Van Zyl approached the local previously disadvantaged community in the area; more specifically those families that were already farming on a household scale. He proposed that they register a company under which the land they obtain and future assets may be registered.
Agri Dwala (Pty) Ltd was registered and was awarded a tender in 2006 for renting some of the municipal land of Napier, amounting to 643 ha of arable land, for a period of five years with an option to rent for the subsequent five years.
Van Zyl approached the local co-operative, Overberg Agri, for a production loan and secured the loan with reasonable terms that included a session on the harvest. In 2010, Agri Dwala Properties (Pty) Ltd received a 50/50 grant and a long-term loan from Pioneer Foods to buy the farm Karsrivier of 316 ha, on which they farm with grain and livestock.
Agri Dwala, Van Zyl and Mr Piet Blom then registered and started an operations company with a shareholding of 70%; 15% and 15% respectively. Van Zyl explains: “The operations company carries all the risk, and gives the mentors a sense of ownership which fosters commitment in the mentorship relationship.”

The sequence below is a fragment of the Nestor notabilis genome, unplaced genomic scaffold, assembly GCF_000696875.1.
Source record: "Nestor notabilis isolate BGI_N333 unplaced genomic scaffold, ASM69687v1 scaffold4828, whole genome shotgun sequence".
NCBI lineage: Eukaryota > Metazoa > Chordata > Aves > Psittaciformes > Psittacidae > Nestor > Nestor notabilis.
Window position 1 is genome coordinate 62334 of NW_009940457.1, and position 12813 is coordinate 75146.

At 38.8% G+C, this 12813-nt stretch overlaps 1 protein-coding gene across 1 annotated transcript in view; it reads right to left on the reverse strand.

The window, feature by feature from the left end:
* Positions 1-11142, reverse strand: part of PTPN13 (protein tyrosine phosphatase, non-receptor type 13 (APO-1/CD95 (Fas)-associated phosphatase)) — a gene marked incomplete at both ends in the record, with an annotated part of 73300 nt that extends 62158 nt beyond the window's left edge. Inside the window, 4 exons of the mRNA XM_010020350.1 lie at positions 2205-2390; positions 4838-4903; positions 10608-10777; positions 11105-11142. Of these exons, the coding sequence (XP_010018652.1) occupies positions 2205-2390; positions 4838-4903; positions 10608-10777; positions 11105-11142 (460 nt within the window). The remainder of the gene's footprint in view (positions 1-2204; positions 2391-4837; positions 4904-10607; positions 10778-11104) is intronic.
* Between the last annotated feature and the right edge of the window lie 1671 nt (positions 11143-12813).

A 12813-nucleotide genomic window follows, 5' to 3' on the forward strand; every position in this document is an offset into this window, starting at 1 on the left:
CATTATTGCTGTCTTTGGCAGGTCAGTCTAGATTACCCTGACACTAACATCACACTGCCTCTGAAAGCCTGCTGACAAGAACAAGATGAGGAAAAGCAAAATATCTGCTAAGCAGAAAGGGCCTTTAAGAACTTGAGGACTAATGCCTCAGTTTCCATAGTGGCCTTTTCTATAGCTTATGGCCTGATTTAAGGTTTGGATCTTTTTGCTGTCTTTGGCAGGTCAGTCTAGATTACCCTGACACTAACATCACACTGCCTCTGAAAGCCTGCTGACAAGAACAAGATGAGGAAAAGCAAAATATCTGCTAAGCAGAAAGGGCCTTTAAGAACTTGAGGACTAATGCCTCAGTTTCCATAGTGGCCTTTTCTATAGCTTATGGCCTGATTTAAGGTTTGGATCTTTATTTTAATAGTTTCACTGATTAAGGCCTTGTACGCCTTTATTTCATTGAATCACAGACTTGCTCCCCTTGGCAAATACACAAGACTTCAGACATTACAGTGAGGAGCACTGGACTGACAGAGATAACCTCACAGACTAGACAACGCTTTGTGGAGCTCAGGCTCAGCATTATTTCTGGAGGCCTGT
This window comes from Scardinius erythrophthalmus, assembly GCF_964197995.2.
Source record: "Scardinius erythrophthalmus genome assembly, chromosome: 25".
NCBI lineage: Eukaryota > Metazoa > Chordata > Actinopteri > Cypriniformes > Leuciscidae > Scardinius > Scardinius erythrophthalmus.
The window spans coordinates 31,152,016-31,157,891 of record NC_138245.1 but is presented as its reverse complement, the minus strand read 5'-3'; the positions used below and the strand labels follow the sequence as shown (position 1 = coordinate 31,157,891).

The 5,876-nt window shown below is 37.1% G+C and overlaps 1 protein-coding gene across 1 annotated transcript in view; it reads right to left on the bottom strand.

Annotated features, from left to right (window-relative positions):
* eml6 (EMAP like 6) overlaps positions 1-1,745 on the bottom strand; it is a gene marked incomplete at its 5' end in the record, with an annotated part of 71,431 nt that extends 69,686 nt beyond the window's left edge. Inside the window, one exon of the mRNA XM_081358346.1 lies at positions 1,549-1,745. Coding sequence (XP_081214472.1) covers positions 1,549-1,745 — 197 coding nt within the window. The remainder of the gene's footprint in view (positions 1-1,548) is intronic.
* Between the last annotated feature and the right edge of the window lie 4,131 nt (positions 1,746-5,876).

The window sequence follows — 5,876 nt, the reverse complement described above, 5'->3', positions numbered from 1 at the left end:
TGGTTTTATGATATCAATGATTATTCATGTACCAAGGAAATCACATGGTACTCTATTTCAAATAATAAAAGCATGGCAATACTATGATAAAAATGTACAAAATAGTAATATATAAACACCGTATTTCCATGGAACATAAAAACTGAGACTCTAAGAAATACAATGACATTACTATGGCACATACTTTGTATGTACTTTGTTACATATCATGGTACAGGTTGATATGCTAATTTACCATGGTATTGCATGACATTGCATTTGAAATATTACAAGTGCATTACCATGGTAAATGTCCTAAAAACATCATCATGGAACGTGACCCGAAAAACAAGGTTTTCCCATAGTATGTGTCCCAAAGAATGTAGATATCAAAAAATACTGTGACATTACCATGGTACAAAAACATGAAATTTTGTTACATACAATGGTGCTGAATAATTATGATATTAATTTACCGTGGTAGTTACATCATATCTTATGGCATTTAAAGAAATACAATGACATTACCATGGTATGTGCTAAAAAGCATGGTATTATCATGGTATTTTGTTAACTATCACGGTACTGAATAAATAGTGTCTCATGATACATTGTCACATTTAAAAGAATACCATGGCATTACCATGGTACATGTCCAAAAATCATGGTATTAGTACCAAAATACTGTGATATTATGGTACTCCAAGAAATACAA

The operating company rents the Agri Dwala land as well as all other land on which the group farms. Eight of the beneficiaries received loans of between R12 000 to R25 000 per person from Land Bank which they used to buy cattle – most of these loans have been paid back in full and the rest are up to date with instalments.
Furthermore, the LRAD programme provided the opportunity for Agri Dwala to buy the farm Jafters Krantz of 268 ha, on which they also farm with grain and livestock.
Of the 29 Agri Dwala beneficiaries, four work as permanent staff on the farms and the rest have the preferred option of part-time work on the farm – a minimum of five hours a week and wages are paid at the end of each month, whilst all of the 29 beneficiaries of the Agri Dwala group get dividends.
The women in the Agri Dwala group run a guest house and a wedding venue on the farm for an extra income and they plan to expand their enterprise in the most creative ways.
If a beneficiary wants to leave, they sign an agreement that confirms it is by their own accord and in good faith and the trust pays them their current shareholding in cash.
The main advice the Bakwena ba Mohlabetse farmers received from the Agri Dwala farmers was:
- Start small and grow gradually;
- Invest all profits back into the business; and
- Explore various avenues of revenue.
Publication: August 2015